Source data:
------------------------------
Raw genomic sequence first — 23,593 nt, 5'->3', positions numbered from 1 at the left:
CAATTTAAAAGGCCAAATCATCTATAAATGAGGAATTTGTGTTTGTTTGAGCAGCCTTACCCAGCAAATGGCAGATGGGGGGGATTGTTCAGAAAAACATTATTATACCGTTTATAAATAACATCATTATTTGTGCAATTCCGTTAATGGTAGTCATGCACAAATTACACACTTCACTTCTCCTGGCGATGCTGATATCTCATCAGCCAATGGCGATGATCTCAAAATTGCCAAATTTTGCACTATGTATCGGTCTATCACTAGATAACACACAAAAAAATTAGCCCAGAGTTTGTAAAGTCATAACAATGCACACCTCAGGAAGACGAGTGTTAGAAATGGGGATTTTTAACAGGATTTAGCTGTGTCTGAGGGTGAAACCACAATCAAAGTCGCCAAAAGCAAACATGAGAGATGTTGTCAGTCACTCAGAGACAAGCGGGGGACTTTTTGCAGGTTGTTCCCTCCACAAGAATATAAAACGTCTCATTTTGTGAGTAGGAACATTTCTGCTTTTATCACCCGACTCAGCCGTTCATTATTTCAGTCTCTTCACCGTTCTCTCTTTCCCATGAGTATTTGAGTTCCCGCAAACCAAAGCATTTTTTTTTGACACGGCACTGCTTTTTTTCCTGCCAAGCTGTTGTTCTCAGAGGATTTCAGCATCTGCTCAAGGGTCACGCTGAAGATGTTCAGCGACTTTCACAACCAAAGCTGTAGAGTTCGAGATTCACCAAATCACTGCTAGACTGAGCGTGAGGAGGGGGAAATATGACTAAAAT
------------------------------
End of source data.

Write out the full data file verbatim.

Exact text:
Raw genomic sequence first — 23,593 nt, 5'->3', positions numbered from 1 at the left:
CAATTTAAAAGGCCAAATCATCTATAAATGAGGAATTTGTGTTTGTTTGAGCAGCCTTACCCAGCAAATGGCAGATGGGGGGGATTGTTCAGAAAAACATTATTATACCGTTTATAAATAACATCATTATTTGTGCAATTCCGTTAATGGTAGTCATGCACAAATTACACACTTCACTTCTCCTGGCGATGCTGATATCTCATCAGCCAATGGCGATGATCTCAAAATTGCCAAATTTTGCACTATGTATCGGTCTATCACTAGATAACACACAAAAAAATTAGCCCAGAGTTTGTAAAGTCATAACAATGCACACCTCAGGAAGACGAGTGTTAGAAATGGGGATTTTTAACAGGATTTAGCTGTGTCTGAGGGTGAAACCACAATCAAAGTCGCCAAAAGCAAACATGAGAGATGTTGTCAGTCACTCAGAGACAAGCGGGGGACTTTTTGCAGGTTGTTCCCTCCACAAGAATATAAAACGTCTCATTTTGTGAGTAGGAACATTTCTGCTTTTATCACCCGACTCAGCCGTTCATTATTTCAGTCTCTTCACCGTTCTCTCTTTCCCATGAGTATTTGAGTTCCCGCAAACCAAAGCATTTTTTTTTGACACGGCACTGCTTTTTTTCCTGCCAAGCTGTTGTTCTCAGAGGATTTCAGCATCTGCTCAAGGGTCACGCTGAAGATGTTCAGCGACTTTCACAACCAAAGCTGTAGAGTTCGAGATTCACCAAATCACTGCTAGACTGAGCGTGAGGAGGGGGAAATATGACTAAAAT